The Equality Act 2010 (Gender Pay Gap Information) Regulations 2017 (the ‘Regulations’) have been published and are now subject to parliamentary approval.
The Regulations are guidance for how employers should calculate and report on the gender pay gap within their organisation from April 2017.
The Key obligations
– Reporting applies to all private sector employers with 250 or more employees;
– Mean and median hourly gender pay gaps must be published each year inclusive of any bonuses;
– The annual mean and median gender bonus gap must be reported, which includes commission and securities;
– Obligation to publish numbers of men and women in each of four quartile pay bands;
– April 2017 marks the first calculation date with data published on the employer’s website by April 2018 where it will remain for three years.
At present there is no enforcement mechanism in place but data is to be submitted to the Secretary of State with the possibility of creation of league tables for specific industries.
Final Regulations v The Original
The final Regulations prove quite different from the original draft, most probably in response to the consultation process. A summary of the key changes is listed below:
The snapshot date
This is the specific date in April each year which marks the start of the period of 12 months within which employers must publish the information required by the Regulations.
The snapshot date is now 5 April, having been changed from the original 30 April. To monthly-paid employees this will make little difference as the relevant pay period will still be the whole of April each year. Employers that pay weekly or fortnightly may find a difference, particularly in respect of annual bonuses which if paid at the beginning of April will now need to be included.
The broad definition of employee from the Equality Act 2010 is now used i.e. someone working under an employment contract or a contract to do work personally. This could potentially cover those who are self-employed but engaged directly by employers as consultants, independent contractors etc. It has the potential to widen the coverage scope as these workers could count towards the 250-employee threshold and could also cause problems in terms of gathering data as many are not formally on the pay roll.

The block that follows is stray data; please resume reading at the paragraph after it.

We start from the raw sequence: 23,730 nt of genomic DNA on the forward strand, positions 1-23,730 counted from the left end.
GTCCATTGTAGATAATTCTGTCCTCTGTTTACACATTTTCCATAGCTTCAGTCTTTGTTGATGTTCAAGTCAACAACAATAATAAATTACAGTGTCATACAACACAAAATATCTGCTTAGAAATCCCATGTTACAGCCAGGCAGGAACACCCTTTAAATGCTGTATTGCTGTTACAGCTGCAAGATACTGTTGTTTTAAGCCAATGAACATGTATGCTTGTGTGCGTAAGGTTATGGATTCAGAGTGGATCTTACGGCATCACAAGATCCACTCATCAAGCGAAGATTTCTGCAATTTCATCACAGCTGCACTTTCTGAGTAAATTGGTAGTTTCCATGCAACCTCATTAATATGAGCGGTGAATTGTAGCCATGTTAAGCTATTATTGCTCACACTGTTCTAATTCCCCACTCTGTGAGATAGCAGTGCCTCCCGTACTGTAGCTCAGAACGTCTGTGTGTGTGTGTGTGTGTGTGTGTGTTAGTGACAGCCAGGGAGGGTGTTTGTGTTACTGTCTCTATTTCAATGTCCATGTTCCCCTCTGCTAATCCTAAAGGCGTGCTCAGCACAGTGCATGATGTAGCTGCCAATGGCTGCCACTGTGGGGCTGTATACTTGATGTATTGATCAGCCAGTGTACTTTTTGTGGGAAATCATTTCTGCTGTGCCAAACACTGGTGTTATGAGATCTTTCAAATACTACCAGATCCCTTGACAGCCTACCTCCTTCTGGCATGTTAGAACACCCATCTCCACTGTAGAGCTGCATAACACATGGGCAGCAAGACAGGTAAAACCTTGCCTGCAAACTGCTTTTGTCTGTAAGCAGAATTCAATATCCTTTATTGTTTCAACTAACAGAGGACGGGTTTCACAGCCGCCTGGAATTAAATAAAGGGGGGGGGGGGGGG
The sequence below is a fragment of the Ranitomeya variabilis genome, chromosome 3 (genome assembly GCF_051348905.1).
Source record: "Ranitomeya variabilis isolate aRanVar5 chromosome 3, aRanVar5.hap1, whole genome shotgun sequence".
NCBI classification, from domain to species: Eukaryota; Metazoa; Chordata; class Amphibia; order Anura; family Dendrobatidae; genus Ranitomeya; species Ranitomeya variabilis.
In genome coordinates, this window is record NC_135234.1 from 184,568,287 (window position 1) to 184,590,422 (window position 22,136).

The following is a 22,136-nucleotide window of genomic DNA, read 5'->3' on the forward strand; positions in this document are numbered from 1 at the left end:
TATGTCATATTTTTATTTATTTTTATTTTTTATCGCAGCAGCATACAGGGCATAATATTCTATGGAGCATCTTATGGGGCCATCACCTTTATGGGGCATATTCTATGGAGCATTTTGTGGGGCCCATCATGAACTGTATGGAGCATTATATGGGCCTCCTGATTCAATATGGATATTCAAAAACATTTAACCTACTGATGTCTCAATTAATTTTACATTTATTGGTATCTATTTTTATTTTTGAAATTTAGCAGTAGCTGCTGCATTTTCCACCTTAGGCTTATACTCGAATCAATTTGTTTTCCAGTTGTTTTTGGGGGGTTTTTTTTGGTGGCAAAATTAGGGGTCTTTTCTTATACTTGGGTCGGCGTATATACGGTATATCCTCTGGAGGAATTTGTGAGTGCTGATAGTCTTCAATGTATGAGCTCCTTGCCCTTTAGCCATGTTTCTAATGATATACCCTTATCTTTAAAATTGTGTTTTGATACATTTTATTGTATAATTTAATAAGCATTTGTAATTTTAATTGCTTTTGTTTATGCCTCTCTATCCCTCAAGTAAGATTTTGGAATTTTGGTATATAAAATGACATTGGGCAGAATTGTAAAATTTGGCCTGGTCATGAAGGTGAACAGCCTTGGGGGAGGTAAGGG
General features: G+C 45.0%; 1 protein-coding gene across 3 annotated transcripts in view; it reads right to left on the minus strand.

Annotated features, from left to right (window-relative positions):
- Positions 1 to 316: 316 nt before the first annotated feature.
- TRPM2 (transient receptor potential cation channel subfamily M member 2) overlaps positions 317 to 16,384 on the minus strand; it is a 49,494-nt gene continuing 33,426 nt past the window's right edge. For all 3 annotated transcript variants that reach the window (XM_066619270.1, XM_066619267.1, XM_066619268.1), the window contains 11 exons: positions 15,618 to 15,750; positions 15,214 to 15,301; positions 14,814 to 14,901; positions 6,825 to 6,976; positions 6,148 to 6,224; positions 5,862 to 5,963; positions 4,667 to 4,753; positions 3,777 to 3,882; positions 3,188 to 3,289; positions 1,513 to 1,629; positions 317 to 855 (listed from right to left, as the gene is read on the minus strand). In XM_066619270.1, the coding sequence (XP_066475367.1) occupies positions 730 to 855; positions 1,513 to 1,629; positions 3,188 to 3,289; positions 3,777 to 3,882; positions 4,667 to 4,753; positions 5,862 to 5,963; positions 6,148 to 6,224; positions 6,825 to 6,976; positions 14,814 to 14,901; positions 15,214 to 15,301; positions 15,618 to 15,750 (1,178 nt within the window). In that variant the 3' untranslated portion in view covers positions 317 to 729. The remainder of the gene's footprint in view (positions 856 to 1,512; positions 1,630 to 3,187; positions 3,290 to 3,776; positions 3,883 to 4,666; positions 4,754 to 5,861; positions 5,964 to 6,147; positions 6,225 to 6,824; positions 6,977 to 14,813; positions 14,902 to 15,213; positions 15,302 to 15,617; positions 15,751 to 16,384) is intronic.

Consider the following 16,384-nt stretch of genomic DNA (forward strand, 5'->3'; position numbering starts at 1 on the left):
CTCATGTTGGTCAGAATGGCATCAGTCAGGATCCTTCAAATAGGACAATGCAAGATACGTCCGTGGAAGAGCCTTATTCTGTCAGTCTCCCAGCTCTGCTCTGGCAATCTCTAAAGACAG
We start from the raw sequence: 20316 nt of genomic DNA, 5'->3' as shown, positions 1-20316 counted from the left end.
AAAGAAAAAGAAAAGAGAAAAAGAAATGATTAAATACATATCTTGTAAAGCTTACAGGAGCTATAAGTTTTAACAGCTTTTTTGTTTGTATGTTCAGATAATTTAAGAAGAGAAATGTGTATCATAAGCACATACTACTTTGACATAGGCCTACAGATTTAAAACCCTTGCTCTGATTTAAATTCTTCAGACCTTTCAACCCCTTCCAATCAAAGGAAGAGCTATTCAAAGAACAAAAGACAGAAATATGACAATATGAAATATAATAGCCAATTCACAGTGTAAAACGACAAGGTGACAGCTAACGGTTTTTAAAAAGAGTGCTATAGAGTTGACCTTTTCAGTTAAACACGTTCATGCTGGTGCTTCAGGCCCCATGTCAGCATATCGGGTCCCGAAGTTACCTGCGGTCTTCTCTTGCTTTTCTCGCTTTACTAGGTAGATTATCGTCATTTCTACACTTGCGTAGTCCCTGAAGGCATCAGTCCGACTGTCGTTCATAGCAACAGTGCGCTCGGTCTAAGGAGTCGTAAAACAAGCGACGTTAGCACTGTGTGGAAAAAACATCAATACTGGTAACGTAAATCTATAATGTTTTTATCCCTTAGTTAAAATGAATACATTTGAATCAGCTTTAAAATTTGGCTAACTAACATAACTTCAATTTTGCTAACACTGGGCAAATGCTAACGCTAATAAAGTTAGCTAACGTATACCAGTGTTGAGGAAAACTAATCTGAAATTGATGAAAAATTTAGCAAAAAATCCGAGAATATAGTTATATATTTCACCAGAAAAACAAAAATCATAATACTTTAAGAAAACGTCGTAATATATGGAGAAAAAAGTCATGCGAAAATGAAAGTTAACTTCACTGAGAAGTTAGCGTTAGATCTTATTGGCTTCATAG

Exception to pay data
Actual data may not need to be included for employees where it is not reasonably practicable to obtain the data. This is particularly focussed on those mentioned above such as those that are not on an employer’s pay roll.
Partners, including LLP members are now specifically excluded in the Regulations.
The Regulations have clarified that only ‘full-pay’ relevant employees should be included in the calculations. Reduced pay employees are not to be included, for example: women on maternity leave receiving reduced maternity pay.
Hourly rate of pay
Six steps are set out to assist:
– Identify all amounts of ordinary pay and bonus pay paid to the employee during the relevant pay period;
– Exclude from ordinary pay any amount that would normally fall to be paid in a different pay period;
– Bonus pay paid in respect of a bonus period which is not the same length as the relevant pay period should be divided by the length of the bonus period and multiplied by the length of the relevant pay period;
Step 1 amounts to be added together;
Multiply by the appropriate multiplier (7 divided by the number of days in the relevant pay period);
And finally divide the amount by the number of working hours in a week for that employee.
Remuneration in the form of securities, securities options and interests in securities are included within the definition of bonus pay. They are to be treated as paid at the time they give rise to taxable earnings of income.
The workforce must be split into four equal-sized groups organised according to hourly pay rate. The groups are then ranked in ascending order. Where there are large numbers of employees with the same hourly pay rate, the employer should ensure the relative proportion of men and women is the same in each pay band.
Preparing for the change
Employers should use this time before the change to carry out a dry run. It would help to identify any problem areas to ensure that they are eradicated and the report is presented in the best light.
Brachers can assist with any questions you may have about the new rules. If you would like to talk to us, please contact Catherine Daw, Head of Employment on 01622 690691 or email at email@example.com